Teach students challenging rhythms in a way that they will beg to practice them more! Dessert Rhythms is the ultimate tool for teaching challenging rhythms. Though this resource was designed for preschoolers it can be used with any age. In addition to the dessert rhythm cards there are instructions for 10 exciting rhythm games.

I believe students who start taking lessons in preschool should be given all the foundations for a successful future in music. Because playing musically requires rhythmic accuracy, in my experience I have found that students who start learning complicated rhythms earlier in their musical studies are more likely to become proficient musicians who can confidently enjoy learning music and gradually develop a certain amount of independent when learning pieces from an instructor at a younger age. Even if students don’t yet understand the mathematical division behind rhythm, students can still learn to clap and play complex rhythms correctly.

So how does one introduce complex rhythms with preschool students? Complicated rhythms need to be connected to something that all preschoolers relate to. What can all preschoolers relate to? Food and more specifically deserts! A few year ago I created cards with rhythmic values on them and pictures of desserts in which the syllables corresponded to the rhythmic values. The cards were a huge hit! Students loved saying the names of desserts and clapping the rhythms and students seamlessly translated the names of food they were clapping and saying to playing the piano.

This was a perfect situation. I had students who were playing accurate rhythm, verbalizing the rhythm, and I didn’t have to bribe them to count out loud! Besides who doesn’t want to say ice cream milk instead of counting out loud! Even my older students have asked about the dessert rhythm cards they see in the studio and want to try them.

Looking for a way to get your students to count out loud and correct that pesky rhythm?  Check out the dessert rhythm cards  recently added to the store here. With the dessert rhythm cards, there are instructions for ten super fun, creative, and exciting games to play.

Teaching Complex Rhythm to Preschoolers: Preschool Camp Part 3

In part one and two of the preschool summer camp posts, I focused how I introduced the staff and middle C to preschool students. Now I would like to explore the rhythms games we played to reinforce the complex rhythms I find it important to have preschool students learn.

For preschoolers to understand challenging rhythms these rhythms need to be associated with something all student’s can connect with. Wondering what all student’s can connect with that helps rhythm? Stay tuned for next week’s post with a resource all kids absolutely love!  

Once children have been introduced to complicated rhythm they need to practice this skill many times. Because rhythm is such as important skill in learning piano, I spent part of each day at the camp working on rhythm with fun games.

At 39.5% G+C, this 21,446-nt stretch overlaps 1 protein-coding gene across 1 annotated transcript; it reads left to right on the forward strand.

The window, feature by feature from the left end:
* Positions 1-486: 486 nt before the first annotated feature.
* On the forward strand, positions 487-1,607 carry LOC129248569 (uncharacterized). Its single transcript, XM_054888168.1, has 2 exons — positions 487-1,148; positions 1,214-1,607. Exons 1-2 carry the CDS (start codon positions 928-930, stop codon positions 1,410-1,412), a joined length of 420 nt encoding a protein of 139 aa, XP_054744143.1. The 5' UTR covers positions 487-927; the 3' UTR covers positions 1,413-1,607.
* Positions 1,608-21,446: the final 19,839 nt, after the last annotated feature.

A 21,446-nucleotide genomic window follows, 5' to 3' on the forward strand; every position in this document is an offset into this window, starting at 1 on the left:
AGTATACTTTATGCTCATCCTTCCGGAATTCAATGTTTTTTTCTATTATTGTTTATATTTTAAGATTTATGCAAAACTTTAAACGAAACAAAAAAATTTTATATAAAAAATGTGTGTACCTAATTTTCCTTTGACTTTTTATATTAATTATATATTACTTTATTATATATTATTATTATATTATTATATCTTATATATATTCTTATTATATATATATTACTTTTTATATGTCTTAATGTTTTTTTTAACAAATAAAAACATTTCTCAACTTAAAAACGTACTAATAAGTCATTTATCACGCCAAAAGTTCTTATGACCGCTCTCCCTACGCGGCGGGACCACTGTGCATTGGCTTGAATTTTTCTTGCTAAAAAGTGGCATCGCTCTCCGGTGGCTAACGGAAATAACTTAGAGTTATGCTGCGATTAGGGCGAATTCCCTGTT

Planning a Preschool Camp Part 3. Three fun games to teach advanced rhythm to preschool students.

 

Below are three games for working with students on learning complex rhythms.

 Little Lost Duck Rhythms:

I purchased small rubber ducks from the party store and with a permanent marker I drew a rhythm on the bottom. I asked the students to close their eyes while I hid all the ducks around the room. I then told the students that the ducks were lost and needed help getting back to the pond (a plastic bucket). To return the ducks to the pond students need to find each duck and clap the rhythm on the bottom. The students thought this was so much fun and loved the little ducks so much they kept asking to take one home!

Clap and Listen:

On colorful card stock I drew different rhythmic combinations such as sixteenth notes, two sixteenth notes and an eight note, and other challenging rhythms. (Curious how I teach preschooler’s challenging rhythms? then you will want to check out next week’s post with a super cool resource.) I then clapped each of the rhythms showing students what each card sounded like. After demonstrating each card to the students I again clapped one of the cards and asked them to figure out which card I had clapped and run to stand by the corresponding card.

Though this was such a simple game, it was a great game for students to move around and get their wiggles out while also learning to listen and identify rhythm.

Drums and Cards:

One of the crafts we made at the camp was drums for use in our class. I made these drums out of empty oat meal containers and allowed the students to spend a few minutes decorating their drums. After students were finished with their drums, we returned to the floor and practiced beating rhythms. I had students copy the rhythms I beat on my drum and use preschool rhythm cards to create and beat their own rhythms. Curious about preschool rhythm cards and how to add a ton of fun to any rhythmic practice? Then check back next week!